Mom said that lai4 niao4 xia1 (pissing shrimp or mantis shrimp) is a must-have here. I love shrimp so I did not protest. However, I just learned from wikipedia, that mantis shrimp is neither mantis nor shrimp...hmmmm...not for the faint of heart. We ordered it pan fried with salt and pepper. Awesome. Just don't remind me that it's not shrimp.

Salt and Pepper Pan Fried Mantis Shrimp
Next we had the steamed South African abolone. Shellfish this big shouldn't be tender, but these babies contradict that rule of thumb-Juicy, firm but not rubbery, sweet, fresh, xian1. Best dish I had in Hong Kong. Best seafood I had anywhere.

Steamed South African Abolone with ginger and scallions
Since we were leaving Hong Kong that afternoon, we decided to indulge ourselves with a huge lunch, and continued with a whole steamed fish. I don't remember what kind of fish we ordered, but the meat was buttery sweet. Always have fresh fish steamed rather than fried, pan fried, or braised. Food this fresh shouldn't be masked by other culinary accoutrements.

Steamed Fish

We ordered lobster while at the tank, but the waiter, the son of the owner, forgot to bring it out, so when we reminded him, he gave it to us free! Wohoo for free live lobster! My mom ordered this steamed, but I would much prefer if we ordered this pan fried to spice up the preparation of our lunch.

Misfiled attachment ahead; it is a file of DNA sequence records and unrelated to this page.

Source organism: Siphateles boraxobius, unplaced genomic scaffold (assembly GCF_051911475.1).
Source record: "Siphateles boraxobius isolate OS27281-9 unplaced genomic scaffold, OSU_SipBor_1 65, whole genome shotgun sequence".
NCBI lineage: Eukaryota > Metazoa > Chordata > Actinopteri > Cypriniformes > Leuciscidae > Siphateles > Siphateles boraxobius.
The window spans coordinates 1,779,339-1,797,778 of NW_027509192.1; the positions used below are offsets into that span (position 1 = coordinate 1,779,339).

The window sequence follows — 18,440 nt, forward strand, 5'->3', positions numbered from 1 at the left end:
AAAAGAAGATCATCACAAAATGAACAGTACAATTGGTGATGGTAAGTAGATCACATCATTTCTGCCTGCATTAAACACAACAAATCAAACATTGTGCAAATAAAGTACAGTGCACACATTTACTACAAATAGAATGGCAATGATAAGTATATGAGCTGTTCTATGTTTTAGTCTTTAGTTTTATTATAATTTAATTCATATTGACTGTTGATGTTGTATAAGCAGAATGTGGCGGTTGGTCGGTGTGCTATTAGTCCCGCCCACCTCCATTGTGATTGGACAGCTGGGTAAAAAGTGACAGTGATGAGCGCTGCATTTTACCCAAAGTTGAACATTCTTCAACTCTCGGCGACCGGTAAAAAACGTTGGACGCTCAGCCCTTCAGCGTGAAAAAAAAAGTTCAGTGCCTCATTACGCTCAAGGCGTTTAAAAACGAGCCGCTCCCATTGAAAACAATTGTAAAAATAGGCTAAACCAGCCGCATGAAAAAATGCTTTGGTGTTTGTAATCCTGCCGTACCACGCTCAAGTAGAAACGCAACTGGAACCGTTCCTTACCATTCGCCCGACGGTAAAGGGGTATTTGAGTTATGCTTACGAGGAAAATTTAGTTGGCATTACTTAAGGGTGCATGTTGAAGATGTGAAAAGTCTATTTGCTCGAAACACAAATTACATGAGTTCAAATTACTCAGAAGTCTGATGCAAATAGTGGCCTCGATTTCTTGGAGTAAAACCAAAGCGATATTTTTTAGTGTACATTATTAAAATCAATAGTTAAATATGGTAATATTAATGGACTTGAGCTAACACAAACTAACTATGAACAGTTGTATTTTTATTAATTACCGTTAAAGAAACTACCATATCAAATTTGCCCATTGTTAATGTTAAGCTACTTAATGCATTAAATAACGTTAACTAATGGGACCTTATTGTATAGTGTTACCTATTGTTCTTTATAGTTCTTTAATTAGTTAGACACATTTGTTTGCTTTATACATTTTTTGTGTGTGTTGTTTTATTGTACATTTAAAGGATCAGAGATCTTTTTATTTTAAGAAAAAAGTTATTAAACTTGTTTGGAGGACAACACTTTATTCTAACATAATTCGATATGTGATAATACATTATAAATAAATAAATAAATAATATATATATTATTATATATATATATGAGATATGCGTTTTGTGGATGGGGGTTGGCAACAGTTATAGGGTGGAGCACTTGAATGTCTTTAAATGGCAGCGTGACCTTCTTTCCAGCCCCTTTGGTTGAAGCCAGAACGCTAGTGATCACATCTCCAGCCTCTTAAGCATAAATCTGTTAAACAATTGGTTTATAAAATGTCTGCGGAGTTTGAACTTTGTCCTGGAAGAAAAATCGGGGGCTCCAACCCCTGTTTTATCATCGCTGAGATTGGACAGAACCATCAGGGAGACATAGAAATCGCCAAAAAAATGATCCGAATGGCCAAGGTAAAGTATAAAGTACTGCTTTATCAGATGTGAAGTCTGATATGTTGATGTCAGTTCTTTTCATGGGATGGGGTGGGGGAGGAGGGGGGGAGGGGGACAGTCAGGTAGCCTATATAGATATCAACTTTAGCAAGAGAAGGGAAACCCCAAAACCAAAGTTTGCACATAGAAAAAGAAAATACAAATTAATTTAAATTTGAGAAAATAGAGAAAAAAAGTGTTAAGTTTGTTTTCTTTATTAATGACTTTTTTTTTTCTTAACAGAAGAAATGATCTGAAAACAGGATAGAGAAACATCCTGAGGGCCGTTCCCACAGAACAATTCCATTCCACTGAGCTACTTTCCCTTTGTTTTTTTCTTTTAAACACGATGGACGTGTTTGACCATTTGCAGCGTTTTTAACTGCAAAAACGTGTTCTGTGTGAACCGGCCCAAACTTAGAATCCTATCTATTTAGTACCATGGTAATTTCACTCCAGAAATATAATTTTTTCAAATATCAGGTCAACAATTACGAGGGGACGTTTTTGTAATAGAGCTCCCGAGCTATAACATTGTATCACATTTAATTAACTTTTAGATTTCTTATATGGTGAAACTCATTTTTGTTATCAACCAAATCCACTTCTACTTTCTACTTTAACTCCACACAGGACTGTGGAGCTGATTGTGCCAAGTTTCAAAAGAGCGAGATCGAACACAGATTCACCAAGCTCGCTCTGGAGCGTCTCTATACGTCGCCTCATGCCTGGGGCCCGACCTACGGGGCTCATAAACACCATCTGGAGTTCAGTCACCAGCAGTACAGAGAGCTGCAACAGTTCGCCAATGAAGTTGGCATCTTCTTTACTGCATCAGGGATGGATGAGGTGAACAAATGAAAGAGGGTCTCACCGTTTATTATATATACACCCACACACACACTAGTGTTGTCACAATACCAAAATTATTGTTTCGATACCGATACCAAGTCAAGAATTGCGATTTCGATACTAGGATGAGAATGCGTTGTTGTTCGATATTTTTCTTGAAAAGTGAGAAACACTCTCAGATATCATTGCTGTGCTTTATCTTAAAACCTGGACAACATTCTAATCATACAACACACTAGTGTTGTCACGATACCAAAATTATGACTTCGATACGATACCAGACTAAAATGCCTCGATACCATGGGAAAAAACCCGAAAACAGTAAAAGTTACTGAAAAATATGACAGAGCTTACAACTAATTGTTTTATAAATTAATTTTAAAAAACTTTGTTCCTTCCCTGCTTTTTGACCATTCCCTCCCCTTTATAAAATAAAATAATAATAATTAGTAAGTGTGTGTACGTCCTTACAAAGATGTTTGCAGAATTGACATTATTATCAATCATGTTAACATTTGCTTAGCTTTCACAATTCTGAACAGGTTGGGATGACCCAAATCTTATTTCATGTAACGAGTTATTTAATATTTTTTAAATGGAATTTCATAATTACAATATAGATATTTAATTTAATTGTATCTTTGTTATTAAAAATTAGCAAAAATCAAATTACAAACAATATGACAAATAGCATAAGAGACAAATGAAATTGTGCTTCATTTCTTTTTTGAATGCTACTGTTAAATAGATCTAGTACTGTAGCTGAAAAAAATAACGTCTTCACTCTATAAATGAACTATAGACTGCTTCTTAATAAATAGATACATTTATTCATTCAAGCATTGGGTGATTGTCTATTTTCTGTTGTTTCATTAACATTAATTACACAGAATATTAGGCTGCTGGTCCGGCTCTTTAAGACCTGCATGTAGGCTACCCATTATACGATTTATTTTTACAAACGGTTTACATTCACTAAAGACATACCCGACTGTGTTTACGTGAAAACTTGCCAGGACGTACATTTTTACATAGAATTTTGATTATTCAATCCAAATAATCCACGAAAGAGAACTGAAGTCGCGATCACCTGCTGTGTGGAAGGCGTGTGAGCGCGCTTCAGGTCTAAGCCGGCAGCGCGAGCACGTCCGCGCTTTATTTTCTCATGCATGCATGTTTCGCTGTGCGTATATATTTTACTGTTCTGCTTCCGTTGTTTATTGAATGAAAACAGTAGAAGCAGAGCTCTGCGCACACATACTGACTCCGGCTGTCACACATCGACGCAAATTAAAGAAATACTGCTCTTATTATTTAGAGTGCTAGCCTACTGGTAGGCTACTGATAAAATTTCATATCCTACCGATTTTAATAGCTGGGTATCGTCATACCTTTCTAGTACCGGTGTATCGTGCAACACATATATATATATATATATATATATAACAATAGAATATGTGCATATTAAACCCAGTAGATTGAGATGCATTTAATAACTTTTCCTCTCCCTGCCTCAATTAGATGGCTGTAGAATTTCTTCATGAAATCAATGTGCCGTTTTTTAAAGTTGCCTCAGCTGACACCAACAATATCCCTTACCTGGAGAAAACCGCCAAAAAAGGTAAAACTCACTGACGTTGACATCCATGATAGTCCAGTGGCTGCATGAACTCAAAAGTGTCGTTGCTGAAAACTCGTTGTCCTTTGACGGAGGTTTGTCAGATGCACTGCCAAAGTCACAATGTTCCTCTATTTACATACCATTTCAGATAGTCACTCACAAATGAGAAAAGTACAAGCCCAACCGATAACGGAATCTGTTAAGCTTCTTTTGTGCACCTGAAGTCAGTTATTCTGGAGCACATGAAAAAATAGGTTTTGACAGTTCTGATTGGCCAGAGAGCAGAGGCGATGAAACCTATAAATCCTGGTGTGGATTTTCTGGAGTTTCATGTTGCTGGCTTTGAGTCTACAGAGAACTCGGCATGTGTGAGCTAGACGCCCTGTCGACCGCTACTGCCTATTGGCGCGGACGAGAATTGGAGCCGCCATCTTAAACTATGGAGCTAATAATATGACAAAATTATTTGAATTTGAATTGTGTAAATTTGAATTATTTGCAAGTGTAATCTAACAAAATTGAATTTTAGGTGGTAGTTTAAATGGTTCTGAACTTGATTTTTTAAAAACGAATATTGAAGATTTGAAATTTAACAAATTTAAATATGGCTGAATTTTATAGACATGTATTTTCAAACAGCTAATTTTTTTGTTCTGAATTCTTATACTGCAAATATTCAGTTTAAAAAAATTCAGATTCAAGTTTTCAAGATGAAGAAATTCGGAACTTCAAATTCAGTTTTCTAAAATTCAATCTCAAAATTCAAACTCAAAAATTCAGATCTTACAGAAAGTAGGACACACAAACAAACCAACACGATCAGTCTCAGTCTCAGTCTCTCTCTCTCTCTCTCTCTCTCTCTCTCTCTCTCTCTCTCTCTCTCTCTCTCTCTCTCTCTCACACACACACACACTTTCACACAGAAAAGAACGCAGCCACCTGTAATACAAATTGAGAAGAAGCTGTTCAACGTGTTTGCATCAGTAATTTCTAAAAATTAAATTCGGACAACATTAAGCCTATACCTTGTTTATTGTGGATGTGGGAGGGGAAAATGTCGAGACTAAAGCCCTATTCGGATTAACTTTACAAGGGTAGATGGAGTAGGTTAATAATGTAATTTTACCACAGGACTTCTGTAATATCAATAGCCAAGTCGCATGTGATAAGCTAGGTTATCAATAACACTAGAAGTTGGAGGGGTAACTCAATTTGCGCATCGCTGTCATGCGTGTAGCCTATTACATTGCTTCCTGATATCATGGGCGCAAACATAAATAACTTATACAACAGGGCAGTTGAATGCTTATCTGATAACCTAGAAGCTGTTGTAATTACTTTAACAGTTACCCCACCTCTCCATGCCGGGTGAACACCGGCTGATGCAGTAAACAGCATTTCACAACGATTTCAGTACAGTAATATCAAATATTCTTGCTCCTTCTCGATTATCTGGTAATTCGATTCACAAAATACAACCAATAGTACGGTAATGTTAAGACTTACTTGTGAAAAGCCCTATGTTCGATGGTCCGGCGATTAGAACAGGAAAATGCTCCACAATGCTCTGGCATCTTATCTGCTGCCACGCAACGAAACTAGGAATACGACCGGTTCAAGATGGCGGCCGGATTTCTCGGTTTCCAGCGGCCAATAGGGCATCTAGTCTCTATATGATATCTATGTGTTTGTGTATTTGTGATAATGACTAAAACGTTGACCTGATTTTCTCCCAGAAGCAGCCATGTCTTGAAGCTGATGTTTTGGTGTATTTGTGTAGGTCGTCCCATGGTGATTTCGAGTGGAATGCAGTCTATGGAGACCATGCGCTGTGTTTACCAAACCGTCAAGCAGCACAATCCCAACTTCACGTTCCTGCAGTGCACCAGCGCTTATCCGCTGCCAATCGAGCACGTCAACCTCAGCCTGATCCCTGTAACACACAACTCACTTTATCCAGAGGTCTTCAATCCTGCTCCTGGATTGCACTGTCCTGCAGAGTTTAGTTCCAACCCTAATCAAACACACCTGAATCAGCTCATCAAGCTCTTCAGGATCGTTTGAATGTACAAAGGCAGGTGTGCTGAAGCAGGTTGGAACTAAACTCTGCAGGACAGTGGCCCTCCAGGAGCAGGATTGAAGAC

Steamed Lobster
I don't think I can have another seafood meal that will top this one. We'll see. I'll be heading off to Miami and the Florida Keys in May. Let's see if Floridian seafood restaurants impress.

Madam Mam's

Umbrellas hanging from the ceiling at the West Gate location
Madam Mam's is another old haunt of my college years. I used to live on West Campus a block behind Madam Mam's on Guadalupe. All the dishes are tasty here, but it really takes your taste buds for a ride on the extreme in seasoning. Almost all dishes are super salty, always flavorful, and the dishes marked by chili peppers are spicy as hell. It's like street food in Taiwan or anywhere in the world. You know it's all bad for you, but you can't help liking it.
The West Gate location is great for me now that I live way south of campus. The parking is much less a headache, and there is no wait because it's huge! The only bad thing is that when you enter, you are greeted by a counter of tchotskies. I wish they would stop trying to sell us stuff besides food. (Same goes with Coco's. I go there for the food, not for the cell phone accessories!)
Anyways, the colorful paper parasols hanging from the ceilings are beautiful. I dined by myself, and it was fun just staring up, though I probably looked stupid and pitiful all by my lonesome.